An employee counts money at a branch of Industrial and Commercial Bank of China Limited (ICBC) on July 26, 2011 in Huaibei, Anhui Province of China. Slower growth in China and the prospect of currency depreciation have many Chinese putting their money into places like Canada and the U.S.
An employee counts money at a branch of Industrial and Commercial Bank of China Limited (ICBC) on July 26, 2011 in Huaibei, Anhui Province of China. Slower growth in China and the prospect of currency depreciation have many Chinese putting their money into places like Canada and the U.S. - 
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Kai Ryssdal: Numbers out earlier this week from the central bank in Beijing suggest more and more Chinese investors are starting to take their money out of the country.

Where's it going? From Shanghai, Marketplace's Rob Schmitz has the details.


Rob Schmitz: Hong Kong, Canada, Australia, and yes, the United States. These are now among the top destinations for Chinese investors’ money.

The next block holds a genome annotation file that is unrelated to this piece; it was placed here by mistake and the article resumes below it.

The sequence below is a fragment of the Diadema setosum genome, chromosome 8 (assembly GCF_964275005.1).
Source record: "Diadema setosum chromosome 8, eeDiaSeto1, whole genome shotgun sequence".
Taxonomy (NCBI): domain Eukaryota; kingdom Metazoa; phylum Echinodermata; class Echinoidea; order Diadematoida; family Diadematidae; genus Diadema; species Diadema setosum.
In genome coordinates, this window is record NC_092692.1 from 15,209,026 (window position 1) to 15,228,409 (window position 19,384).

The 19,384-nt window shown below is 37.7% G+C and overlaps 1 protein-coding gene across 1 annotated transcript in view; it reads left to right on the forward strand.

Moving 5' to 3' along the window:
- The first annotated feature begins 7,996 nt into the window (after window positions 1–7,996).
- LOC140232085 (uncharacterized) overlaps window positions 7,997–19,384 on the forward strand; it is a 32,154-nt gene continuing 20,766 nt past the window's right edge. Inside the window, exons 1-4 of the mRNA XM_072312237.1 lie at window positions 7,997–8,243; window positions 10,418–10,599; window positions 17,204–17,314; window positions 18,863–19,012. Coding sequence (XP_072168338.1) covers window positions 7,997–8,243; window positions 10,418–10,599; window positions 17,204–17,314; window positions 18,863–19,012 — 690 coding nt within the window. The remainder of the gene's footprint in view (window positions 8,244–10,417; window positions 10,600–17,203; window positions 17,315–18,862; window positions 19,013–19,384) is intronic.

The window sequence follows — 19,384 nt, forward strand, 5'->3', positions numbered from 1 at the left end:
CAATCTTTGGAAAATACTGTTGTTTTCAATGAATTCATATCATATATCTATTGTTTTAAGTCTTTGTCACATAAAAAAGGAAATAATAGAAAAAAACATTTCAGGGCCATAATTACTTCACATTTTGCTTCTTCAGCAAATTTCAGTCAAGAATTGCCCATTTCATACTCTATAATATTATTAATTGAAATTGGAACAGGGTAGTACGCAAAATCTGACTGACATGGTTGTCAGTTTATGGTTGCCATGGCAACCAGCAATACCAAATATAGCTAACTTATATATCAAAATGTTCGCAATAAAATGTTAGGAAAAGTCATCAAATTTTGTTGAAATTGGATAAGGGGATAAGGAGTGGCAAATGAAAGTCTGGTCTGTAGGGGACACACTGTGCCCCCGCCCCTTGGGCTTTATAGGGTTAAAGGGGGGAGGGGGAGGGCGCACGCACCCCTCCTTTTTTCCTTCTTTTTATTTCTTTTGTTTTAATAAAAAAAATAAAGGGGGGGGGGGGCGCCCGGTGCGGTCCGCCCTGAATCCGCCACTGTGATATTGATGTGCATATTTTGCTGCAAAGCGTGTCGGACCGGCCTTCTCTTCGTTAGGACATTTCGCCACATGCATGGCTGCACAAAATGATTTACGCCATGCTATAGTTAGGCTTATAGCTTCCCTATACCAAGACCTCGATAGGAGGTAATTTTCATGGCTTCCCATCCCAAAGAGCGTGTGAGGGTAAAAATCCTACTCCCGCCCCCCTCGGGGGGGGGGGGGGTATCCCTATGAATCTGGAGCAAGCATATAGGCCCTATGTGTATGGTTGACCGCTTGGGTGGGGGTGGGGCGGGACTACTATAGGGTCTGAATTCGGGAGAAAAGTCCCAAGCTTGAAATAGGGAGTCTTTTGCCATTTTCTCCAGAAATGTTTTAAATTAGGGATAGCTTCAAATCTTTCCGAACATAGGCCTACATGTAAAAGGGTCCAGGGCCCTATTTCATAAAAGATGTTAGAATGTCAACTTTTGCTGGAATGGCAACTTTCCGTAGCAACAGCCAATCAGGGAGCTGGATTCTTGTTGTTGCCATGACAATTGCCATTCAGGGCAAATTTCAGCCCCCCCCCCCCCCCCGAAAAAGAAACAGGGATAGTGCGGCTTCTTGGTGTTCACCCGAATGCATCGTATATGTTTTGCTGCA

Janet Zhang is an economist in Beijing at the research firm GK Dragonomics. She says it all started when China’s currency, the Renminbi, began to depreciate at the beginning of the year -- U.S. dollars started looking good.

Janet Zhang: So the domestic enterprises and individuals began to change their cash into U.S. dollars instead of Renminbi.

More than any time in the last five years, wealthy Chinese are moving their money abroad.

Shaun Rein is the author of “The End of Cheap China,” and managing director of China Market Research Group.

Shaun Rein: The days where China’s going to be growing ten, twelve percent a year are limited. And so people are now looking for diversification of income streams. For instance, I recently interviewed one of the largest real estate developers in China, and he’s now looking at building more complexes in Taiwan and the United States because he thinks he’s just not going to get the returns in China he’s enjoyed in the last decade.

Rein says rich Chinese investors aren’t only moving their money to the U.S. They’re moving themselves -- and their children -- out of China, too. Pollution, dismal healthcare, and a weak education system are pushing them out just as much as a sinking currency.

In Shanghai, I’m Rob Schmitz, for Marketplace.

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